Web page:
Sunday, June 24, 2012

Shere Khan and Kaa

These are a few more examples that show the transition from story sketch to animation.
In other words, you can see how the animator got inspired by the story artist's work and then plussed the scene by improved staging and drawing.
I believe the story sketches are by Vance Gerry (Floyd Norman might be able to confirm that).
The animation of course is the work of Milt Kahl. I traced and combined all character levels on to one drawing. The whole sequence is almost like limited animation, often the body is on a held cel while only the head moves.

This high level of imagery, for the moment, is a thing of the past. It represents a blend of Character Animation and Fine Art, because the animator was deeply interested in both!
There is plenty of realism here, but a ton of abstractions as well. The designs are stylized, but remain very accessible at the same time. There is almost no way you could simplify the tiger's body any more. Everything is boiled down to an essence, every line has great meaning and communicates beautifully.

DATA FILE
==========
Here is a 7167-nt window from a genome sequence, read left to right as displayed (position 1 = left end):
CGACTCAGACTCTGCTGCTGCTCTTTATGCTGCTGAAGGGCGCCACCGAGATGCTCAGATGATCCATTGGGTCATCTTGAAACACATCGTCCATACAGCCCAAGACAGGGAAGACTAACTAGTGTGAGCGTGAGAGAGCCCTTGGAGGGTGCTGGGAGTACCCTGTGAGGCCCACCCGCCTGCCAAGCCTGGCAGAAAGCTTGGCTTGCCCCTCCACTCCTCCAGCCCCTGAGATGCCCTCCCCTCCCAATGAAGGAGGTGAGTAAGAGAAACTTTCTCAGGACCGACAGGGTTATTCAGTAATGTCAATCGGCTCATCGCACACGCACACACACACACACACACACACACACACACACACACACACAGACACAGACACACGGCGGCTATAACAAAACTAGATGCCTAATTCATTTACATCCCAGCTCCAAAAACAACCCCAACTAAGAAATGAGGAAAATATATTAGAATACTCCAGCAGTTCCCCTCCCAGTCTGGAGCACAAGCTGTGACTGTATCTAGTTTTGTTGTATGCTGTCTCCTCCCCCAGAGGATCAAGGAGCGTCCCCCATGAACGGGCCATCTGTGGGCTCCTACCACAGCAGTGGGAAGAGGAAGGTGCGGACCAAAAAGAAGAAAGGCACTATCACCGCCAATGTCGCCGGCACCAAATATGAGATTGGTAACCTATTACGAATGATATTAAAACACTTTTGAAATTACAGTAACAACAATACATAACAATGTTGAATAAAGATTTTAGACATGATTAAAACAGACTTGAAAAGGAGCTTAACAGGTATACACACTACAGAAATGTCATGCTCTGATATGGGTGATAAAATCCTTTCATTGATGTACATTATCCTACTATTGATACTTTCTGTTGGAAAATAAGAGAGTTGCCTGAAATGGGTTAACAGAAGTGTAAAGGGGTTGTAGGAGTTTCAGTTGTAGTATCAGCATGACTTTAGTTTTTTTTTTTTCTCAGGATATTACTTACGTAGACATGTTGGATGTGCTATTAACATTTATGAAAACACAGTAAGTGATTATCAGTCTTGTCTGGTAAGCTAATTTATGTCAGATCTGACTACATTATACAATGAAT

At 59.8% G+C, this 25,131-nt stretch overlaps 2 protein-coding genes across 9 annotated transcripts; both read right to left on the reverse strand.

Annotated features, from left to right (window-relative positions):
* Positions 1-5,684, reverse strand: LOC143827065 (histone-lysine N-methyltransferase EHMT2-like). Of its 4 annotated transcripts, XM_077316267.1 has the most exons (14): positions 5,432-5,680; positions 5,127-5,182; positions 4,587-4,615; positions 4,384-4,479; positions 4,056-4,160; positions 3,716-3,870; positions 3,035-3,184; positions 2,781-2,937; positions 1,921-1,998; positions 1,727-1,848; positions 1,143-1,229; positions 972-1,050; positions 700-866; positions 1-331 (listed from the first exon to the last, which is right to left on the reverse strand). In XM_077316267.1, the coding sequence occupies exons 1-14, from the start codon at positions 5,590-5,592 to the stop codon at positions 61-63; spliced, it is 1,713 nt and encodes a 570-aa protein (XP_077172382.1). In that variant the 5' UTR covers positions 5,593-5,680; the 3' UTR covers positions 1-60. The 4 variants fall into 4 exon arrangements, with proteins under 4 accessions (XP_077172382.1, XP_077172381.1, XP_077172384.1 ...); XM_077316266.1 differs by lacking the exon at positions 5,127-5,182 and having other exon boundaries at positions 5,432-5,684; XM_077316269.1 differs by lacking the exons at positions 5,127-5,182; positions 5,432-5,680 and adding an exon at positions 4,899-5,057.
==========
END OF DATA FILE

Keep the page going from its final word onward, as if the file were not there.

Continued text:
And the staging is as solid as a rock. Anatomy, caricature, weight, perspective and entertainment for sure.

The last image just kills me. How can you draw an extreme stretch like this one on the snake and still have it come off as plausible and believable? Yet one more inch and Kaa's head would pop off.
This set up also reminds me of a Henry Moore sculpture. Sophisticated but simple organic shapes and forms that work in three dimensions. (Milt had actually met Henry Moore).

A real high in Disney Animation.